You hear a long crashing sound. There is another one, and this one is loud and your house shakes. Now someone is knocking on windows outside. It is almost five in the morning and you and your wife get out of bed. You pull on clothes and go see what happened. You also grab your firearm.
A stranger standing next to your neighbor’s house sees you. He runs onto your porch. He knocks your wife down as he forces his way into your home. You follow both of them and tell him to get out. He charges you and you shoot him until he lets go of you. You and your wife step away and call 911. Fortunately, your wife isn’t hurt. Emergency medical services enter your home and declare your attacker dead at the scene.
It is 5am when you give a brief statement to the police. Your attacker crashed through the building of a nearby fast food restaurant, drove through another front yard, and backed into your house before he started beating on your neighbor’s windows.
You are not charged with a crime.
These news stories are always incomplete. Despite that, we can see that the armed homeowners did several things that may have saved their life that night. We know they had a firearm for personal protection. They recognized an unusual problem when they heard crashing sounds in the night. They got dressed enough to carry their gun with them. The armed defender recognized an immediate threat after the stranger first pushed his wife inside their home, knocked her down, and then the stranger grabbed the armed defender.
Our good guys defended themselves until the threat stopped. They then called for help. They also gave a brief statement to the police.
If we were in their situation, there are also a number of things we’d like to do that were not mentioned in the news articles. It sounds obvious, but if we knew we were going to be attacked then we’d both want to be armed.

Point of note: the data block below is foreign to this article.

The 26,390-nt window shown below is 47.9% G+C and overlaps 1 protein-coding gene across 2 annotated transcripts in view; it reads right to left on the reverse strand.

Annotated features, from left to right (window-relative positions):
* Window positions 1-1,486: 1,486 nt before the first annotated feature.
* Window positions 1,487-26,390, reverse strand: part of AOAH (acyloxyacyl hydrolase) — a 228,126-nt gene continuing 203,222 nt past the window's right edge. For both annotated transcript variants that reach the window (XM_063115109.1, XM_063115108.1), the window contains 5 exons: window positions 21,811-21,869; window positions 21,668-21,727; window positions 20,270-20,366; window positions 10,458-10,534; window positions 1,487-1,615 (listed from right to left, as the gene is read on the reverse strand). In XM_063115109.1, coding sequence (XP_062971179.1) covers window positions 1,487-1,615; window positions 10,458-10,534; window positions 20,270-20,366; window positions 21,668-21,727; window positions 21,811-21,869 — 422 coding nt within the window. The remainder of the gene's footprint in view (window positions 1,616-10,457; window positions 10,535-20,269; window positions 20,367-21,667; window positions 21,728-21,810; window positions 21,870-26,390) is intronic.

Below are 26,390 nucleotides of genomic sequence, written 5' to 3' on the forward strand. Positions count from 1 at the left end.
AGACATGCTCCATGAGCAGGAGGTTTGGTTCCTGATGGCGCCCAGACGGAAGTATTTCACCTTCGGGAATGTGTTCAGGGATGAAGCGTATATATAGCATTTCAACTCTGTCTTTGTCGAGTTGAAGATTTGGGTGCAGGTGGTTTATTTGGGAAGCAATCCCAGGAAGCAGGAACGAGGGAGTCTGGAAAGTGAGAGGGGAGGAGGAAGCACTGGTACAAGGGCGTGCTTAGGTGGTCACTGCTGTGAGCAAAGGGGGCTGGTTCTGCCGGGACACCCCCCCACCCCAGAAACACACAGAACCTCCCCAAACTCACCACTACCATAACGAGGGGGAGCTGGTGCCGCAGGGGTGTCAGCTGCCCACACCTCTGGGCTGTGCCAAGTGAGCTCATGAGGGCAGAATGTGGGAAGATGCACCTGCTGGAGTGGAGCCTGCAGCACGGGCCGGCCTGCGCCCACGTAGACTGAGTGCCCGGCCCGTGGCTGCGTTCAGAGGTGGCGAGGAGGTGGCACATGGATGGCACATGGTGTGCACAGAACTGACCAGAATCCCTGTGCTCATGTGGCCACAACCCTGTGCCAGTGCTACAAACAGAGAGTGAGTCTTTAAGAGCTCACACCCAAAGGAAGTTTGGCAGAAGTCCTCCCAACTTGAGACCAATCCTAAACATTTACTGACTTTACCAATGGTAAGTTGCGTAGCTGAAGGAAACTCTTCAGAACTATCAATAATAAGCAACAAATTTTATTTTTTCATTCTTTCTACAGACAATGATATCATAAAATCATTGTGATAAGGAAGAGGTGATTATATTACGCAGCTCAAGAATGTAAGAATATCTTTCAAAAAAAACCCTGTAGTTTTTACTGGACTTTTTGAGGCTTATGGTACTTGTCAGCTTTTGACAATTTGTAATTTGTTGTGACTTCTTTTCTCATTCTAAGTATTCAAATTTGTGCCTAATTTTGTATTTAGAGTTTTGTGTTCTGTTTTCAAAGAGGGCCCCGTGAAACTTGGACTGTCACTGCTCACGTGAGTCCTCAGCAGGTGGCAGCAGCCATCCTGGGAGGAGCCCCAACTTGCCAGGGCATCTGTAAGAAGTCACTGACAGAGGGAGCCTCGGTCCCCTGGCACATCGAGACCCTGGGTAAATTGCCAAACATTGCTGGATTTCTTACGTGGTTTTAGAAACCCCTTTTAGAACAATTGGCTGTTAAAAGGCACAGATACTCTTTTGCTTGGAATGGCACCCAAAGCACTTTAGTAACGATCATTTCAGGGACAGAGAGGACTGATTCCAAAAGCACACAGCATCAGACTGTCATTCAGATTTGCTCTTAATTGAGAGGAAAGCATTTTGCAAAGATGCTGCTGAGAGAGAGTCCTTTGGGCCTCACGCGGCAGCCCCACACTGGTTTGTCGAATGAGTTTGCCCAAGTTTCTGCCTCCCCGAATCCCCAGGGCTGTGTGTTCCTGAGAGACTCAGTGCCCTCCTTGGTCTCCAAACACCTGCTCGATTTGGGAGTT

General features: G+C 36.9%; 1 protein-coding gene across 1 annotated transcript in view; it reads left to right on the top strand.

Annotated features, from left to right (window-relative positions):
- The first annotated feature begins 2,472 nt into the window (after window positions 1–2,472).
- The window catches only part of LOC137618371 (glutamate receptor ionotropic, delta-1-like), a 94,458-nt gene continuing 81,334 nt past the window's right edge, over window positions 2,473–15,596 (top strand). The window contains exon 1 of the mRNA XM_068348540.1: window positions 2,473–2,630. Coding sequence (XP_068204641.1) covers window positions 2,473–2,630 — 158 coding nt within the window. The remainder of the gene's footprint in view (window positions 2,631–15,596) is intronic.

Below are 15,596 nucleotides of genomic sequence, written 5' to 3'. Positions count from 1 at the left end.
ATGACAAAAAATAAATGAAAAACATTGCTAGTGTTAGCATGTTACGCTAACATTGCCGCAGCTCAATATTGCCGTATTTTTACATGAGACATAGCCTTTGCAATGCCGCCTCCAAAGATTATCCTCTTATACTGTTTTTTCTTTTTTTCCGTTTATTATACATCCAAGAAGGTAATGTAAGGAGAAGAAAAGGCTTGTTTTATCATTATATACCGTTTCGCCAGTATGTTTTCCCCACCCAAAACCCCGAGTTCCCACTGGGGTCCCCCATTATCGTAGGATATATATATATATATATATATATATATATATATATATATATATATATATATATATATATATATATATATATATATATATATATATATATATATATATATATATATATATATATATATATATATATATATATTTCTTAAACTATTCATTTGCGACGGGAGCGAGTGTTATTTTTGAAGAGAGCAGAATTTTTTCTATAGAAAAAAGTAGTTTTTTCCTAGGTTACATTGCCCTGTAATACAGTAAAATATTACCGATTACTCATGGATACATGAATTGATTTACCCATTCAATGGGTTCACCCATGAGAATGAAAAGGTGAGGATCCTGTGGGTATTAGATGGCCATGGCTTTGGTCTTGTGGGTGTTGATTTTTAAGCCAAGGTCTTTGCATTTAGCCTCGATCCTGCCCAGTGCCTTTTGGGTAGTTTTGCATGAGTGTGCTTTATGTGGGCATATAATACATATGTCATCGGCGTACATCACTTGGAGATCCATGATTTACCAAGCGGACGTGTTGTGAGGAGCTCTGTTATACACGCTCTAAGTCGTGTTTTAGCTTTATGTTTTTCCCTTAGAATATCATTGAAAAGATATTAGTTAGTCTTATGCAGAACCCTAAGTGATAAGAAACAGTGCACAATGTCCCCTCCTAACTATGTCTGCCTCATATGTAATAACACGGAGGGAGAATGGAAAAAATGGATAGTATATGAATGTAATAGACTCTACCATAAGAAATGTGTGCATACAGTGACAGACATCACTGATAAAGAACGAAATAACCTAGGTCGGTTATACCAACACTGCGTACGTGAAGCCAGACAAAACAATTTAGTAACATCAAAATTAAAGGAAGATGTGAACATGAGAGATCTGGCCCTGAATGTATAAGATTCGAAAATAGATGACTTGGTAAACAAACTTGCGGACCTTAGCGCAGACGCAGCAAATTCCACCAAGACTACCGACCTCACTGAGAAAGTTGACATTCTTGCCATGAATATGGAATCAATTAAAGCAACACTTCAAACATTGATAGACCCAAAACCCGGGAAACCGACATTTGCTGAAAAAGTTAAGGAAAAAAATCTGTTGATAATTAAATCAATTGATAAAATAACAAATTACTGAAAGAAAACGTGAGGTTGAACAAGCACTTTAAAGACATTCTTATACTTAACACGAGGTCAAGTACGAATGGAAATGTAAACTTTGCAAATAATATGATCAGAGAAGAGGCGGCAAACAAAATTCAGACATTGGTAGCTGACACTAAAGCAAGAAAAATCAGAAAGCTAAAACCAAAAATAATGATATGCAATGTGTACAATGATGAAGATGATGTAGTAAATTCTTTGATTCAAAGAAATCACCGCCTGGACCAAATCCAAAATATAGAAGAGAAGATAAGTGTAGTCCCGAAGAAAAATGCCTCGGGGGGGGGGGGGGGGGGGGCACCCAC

I’m not a big fan of one person being the single-armed defender. If you’re really going to fill that role then you have to act like a personal bodyguard and stay within arms reach of the person you’re defending at all times. You can’t wander away and they can’t wander away. That is hard to do.
To be more realistic about the situation, we all want to get a cup of coffee at some time, and we all need to go to the bathroom eventually. Who will defend our loved ones if we’re the only defender and we step away?
If we knew we were going to be attacked then we would never have left the bedroom. That is both fantasy in pretending we can know what will happen in the future and very realistic in that we usually don’t know what is waiting for us in the dark. We know that drug use and violence have increased in the last few years. We know that there are usually several criminals working together during a robbery. All that argues for proceeding cautiously. We want to learn all we can before we advance.
We know something really unusual happened, so why not call 911 and get help on the way from inside our bedroom. Maybe the dispatcher can tell us about the security system at the nearby fast-food restaurant. Maybe the dispatcher knows about the neighbors next door who called 911 with a report about a stranger at their window.
Before we open the door and go outside, let’s go to each window and look outside first. Give yourself a few moments so you can understand what you’re seeing and what you’re hearing from outside your home. With cameras being so affordable, this would be a good time to use your electronic eyes to see what happened outside your house a minute ago. If the scene looks safe, then why do you have to go outside? If the scene doesn’t look safe, then you certainly shouldn’t go outside.
The reasons I imagine for going outside would be if we’ve determined that the situation is safe yet someone outside needs our help. If that is true, then we should get help headed our way before we go outside. If that isn’t the situation we see outside, then we are putting our family at risk by opening the door.
While you are reading this article is a great time to think about this because it is impossible to make great decisions when we are suddenly woken up at 5 in the morning.
Maybe you’re a midnight genius, but I know I’m not. Few of us are.